Owners of Omaha homes and businesses might pay more for city government next year, depending on whether their property valuations went up.

Mayor Jean Stothert proposed a 2020 city budget Tuesday that holds the city property tax rate steady, based on an estimated 6.65% increase in city property valuations from the Douglas County assessor.

But that increase is just an average. The impact on individual property owners hinges on the specific valuation change. An earlier analysis of preliminary valuations showed that some hikes were substantial in Douglas County.

Even though the city’s property tax rate would remain the same, at 47.922 cents per $100 of valuation, the city expects to collect about $11.3 million more in property taxes in 2020.

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Stothert, who has successfully pushed to cut the city’s property tax rate twice in the past, said the city can’t afford to lower rates this year without sacrificing public safety or letting Omaha’s roads get worse.

The mayor’s budget priorities for 2020 include, among other things, hiring more workers to patch potholes, fix streets, clear ice and snow off roads, and maintain sewers.

The proposal contains a handful of big-ticket items, including a new branch library in southwest Omaha and the costs of opening a fifth police precinct.

Stothert’s 2020 budget would increase general fund spending for city departments by about 2.2%, slower growth than the projected 3.4% increase in city revenues. One way the city saved money was shifting more employees to high-deductible health insurance plans with health savings accounts.

The city also expects a 2.1% increase in sales tax revenues and a 1.7% increase in revenues from the restaurant tax.

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Councilwoman Aimee Melton, who represents northwest Omaha, praised the mayor’s efforts to hold the line on spending.

Councilman Pete Festersen, who represents central Omaha, called the mayor’s proposal “a good framework” but said he needed time to go through the budget’s details.

Stothert said she slowed the growth of spending in the 2020 budget, at least in part, because she sees some clouds brewing over the 2021 city budget, including the city’s next contract for trash collection.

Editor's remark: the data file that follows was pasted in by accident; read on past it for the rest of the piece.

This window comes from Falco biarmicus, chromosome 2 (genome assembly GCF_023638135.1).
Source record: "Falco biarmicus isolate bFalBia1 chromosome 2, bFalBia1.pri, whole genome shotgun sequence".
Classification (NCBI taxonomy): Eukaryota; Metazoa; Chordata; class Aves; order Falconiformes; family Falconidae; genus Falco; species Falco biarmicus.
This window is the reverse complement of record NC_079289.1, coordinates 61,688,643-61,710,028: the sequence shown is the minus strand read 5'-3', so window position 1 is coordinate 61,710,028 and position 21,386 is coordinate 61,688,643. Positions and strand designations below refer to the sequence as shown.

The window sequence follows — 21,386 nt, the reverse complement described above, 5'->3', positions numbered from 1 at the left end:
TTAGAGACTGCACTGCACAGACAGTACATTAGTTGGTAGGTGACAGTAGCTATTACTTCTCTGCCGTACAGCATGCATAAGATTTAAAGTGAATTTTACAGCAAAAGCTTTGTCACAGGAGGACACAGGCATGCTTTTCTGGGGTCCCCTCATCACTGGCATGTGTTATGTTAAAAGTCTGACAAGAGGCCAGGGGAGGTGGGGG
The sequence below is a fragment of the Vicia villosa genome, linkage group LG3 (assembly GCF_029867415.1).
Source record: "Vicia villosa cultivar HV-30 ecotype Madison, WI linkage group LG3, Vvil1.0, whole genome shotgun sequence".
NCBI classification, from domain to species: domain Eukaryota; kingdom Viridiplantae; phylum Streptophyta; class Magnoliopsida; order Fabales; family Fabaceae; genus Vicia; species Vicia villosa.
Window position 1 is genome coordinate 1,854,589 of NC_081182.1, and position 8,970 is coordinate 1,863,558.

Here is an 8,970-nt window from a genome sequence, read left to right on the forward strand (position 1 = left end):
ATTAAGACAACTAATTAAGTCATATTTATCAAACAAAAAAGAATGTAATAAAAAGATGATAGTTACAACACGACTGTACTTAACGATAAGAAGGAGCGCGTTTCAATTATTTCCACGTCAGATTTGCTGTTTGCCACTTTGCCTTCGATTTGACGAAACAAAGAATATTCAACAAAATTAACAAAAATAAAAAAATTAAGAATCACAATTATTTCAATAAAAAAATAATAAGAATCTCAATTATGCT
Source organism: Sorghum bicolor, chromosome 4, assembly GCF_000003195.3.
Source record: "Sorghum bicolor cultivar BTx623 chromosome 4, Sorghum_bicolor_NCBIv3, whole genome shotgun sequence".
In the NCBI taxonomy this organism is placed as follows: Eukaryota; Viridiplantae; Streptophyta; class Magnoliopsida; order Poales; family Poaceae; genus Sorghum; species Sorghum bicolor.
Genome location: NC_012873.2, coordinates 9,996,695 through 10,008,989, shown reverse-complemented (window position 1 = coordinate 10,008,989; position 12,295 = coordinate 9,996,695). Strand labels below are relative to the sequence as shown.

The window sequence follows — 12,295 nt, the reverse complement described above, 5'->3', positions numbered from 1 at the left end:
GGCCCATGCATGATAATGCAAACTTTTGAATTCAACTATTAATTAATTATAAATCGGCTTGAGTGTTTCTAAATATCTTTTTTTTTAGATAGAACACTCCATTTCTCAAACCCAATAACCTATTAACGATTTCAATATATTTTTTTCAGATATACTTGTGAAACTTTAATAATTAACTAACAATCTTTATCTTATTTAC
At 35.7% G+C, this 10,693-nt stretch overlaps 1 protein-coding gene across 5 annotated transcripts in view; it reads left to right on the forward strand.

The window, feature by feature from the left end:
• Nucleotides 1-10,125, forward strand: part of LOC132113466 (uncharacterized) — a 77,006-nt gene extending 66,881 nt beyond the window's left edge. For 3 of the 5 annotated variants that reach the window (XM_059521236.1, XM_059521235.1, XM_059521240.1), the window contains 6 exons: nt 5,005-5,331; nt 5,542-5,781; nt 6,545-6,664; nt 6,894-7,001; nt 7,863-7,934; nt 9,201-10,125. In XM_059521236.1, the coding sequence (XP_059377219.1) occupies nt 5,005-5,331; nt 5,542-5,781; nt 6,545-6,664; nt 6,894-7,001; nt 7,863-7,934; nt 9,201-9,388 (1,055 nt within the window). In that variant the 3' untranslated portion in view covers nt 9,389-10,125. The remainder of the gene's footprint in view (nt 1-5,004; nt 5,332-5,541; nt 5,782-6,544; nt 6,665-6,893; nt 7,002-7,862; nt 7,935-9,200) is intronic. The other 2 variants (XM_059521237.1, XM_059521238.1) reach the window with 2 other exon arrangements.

That contract, if the City Council hires the bidder favored by the mayor and Public Works, could add $7 million a year to the city’s tab.

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One problem: A smaller-than-recent-years surplus carried over from 2018, at $5.7 million. The previous year, the city was able to transfer $11.3 million into the new budget.

Another factor: The city starts paying $1.1 million in 2020 to cover debt on bonds for its $50 million contribution toward the riverfront revitalization. Private donors have pledged $250 million toward the $300 million project that includes renovating the Gene Leahy Mall and Heartland of America Park.

Not reflected in the mayor’s budget is another looming issue: Omaha voters may be asked to approve $200 million in bonds to help the city catch up on street work. The mayor has said the measure could reach the ballot as early as May 2020.

“This was the hardest budget that we have done,” Stothert said of her seventh budget, which she forwarded to the City Council on Tuesday. “It took us longer to balance this out than in the past.”

The mayor is proposing a 4.58% total increase in the general fund budget, to $419.6 million, officials say. But that amount includes $4.6 million the city receives from the company that is in the process of buying the downtown Hilton hotel from the city. Those funds are used to pay the hotel’s debt.

Some budget highlights:

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Omaha Public Library

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The City of Omaha’s budget includes funding for the new southwest Omaha library near 210th and Q Streets.

One priority in Stothert’s 2020 budget proposal is the city’s library system.

The libraries would receive $15 million in one-time funding to build a long-planned library branch in southwest Omaha, near 210th and Q Streets.

The Millard Library branch, near 132nd and Grover Streets, is one of the system’s busiest. The city included the new library branch in its capital spending plans.

The mayor’s proposal calls for a slight increase to the library’s operating budget, to nearly $16.3 million. It also includes slightly more money for library materials and includes enough funding for the library to continue its work to upgrade broadband speeds, Stothert said.

Omaha Public Works

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West Center Road construction near 132nd Street this year. The city’s plan for street projects, starting next near, includes work on major thoroughfares like 168th Street and on brick-paved Jones Street in the Old Market.

The Public Works Department is slated to receive about $800,000 less in general funds in the 2020 budget.